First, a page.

The 2015 parliamentary campaign in the Guildford constituency is already well under way. Almost every day there is some sort of local Labour Party event. Yesterday I took time out to visit Westminster and attend the Labour Southern Group of MPs. Its chairman, Ben Bradshaw, invited Prospective Parliamentary Candidates (PPCs) from the South East, South West and Eastern regions to attend.
The guest speaker at the meeting was Mary Creagh MP, Labour’s Shadow Transport Secretary.
This was brilliant news because transport issues are so important in Guildford and Surrey generally, as well as in the South East. Also, I’m particularly interested because I have worked in the transport industry for the last 14 years as an airline pilot.
The Department of Transport (DfT) has an annual budget of around £13 billion, spread over a huge range of activities and including many executive agencies like the Highways Agency. Mary was completely on top of all the detail for every part of the brief. It was great to listen to how each part of the transport portfolio meshes with the others and joins up with key policies in other departments, such as housing and the environment.
What really struck me was how positive Labour’s positions on transport are. There is great scope to improve how the transport budget is spent and sustainable transportation, planned properly, could have a massive benefit to a huge number of people.
I had travelled to Westminster by train and tube after parking my car at the station car park. The preceding five days saw me fly 14 flights in and out of Heathrow, spending nights in Munich, Zurich and Newcastle. I hadn’t used boat transport recently, but I felt I understood some of the challenges we were discussing anyway!
In Guildford, we have been campaigning for a cap in the rise of rail fares. This petition has received a great response from local commuters. A big part of the discussion with Mary was “How do we get a better rail network for commuters?”. This is rightly a priority because commuters have been ripped off since 2010 and the service is inadequate. We need a “3rd way on the railways” I think. The private Train Operating Companies seem concerned only with short term profits. I was interested to hear about how they neglect the recruitment and training of new drivers. A high proportion of drivers were trained (very thoroughly) by British Rail. Where will the next generation of skilled drivers come from if the TOCs don’t take responsibility for this?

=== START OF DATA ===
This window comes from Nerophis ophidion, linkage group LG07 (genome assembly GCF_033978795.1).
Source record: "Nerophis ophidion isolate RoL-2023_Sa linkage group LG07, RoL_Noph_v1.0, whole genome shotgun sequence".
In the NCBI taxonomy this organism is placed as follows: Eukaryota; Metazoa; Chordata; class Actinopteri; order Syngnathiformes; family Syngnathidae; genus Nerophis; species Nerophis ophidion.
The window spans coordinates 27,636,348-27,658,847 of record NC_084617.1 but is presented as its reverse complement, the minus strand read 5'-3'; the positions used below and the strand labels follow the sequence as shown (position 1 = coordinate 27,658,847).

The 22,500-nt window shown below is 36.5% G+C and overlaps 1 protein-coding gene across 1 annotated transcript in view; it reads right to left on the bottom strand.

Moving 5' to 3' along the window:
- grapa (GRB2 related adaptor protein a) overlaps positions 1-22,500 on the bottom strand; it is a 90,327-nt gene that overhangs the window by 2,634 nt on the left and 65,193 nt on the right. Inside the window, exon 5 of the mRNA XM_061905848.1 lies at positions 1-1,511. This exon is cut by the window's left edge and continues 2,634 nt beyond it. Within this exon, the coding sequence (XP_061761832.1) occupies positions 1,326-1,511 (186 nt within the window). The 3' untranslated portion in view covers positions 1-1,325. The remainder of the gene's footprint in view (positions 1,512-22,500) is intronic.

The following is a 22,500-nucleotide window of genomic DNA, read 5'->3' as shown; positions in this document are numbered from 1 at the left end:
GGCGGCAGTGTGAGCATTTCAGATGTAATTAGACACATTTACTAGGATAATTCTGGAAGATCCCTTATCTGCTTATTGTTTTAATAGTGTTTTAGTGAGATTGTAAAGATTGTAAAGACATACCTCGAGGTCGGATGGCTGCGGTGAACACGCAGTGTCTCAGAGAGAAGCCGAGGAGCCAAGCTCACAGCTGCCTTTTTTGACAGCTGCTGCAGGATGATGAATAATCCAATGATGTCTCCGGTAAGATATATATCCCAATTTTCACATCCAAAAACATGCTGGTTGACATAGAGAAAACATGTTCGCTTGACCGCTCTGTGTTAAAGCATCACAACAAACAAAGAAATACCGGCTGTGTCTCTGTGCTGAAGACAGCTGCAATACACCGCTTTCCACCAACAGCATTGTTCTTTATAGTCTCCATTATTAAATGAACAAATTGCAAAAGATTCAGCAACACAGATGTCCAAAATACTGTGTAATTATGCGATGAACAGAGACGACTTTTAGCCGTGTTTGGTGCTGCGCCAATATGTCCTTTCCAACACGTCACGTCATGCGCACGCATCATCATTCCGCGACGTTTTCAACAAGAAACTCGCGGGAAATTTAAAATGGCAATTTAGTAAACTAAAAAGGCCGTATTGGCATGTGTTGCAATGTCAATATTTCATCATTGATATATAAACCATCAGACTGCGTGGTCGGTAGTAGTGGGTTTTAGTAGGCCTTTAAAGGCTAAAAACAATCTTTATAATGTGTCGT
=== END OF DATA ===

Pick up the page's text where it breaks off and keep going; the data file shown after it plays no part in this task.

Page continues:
Bus deregulation has failed many communities including in Surrey. Mary spoke about how communities will have greater say in how their bus services are re-regulated. The centre of Guildford gets gridlocked frequently and only proper local transport planning can alleviate this. Sadly, for residents and businesses, Surrey County Council is not up to the task. I agree that national government should have “last resort” powers to intervene. We saw during the Christmas floods that poor transport planning and traffic gridlock actually endangered lives and property because emergency supplies could not be moved by road around Guildford.
I asked Mary about runway capacity in the South East. Many constituents depend on Heathrow or Gatwick directly or indirectly and those of us who work there are very proud of the contribution we make to the economy of the whole country and continent. David Cameron has been incredibly weak by instructing the Davies Commission not to report its findings until after the 2015 election. Hopefully there will be some progress, such as ruling out Boris Island, before then.
While HS2 has not come up on the doorsteps of Guildford yet, it is a critical issue elsewhere. Instinctively I’m in favour but we need to ensure public money is well-spent too. This is an example of the interconnectedness of transport policy. Rail connections to northern cities are vital to mitigate the overcrowding and housing problems in London and the South East. Without HS2 I don’t see a solution.
We covered so many other issues in a fast-moving stimulating discussion: cycling, transport access to hospitals, home to school transport, bio fuels in aviation, concessionary bus fares for young people to go to college, level crossings, ports and freight transport.
The key message I took was that transport policy needs to be taken by the scruff of the neck, not left to wander wherever the market takes it. It is really pleasing that Mary Creagh is so enthusiastic about what could be achieved and so positive about how we will do it after 2015.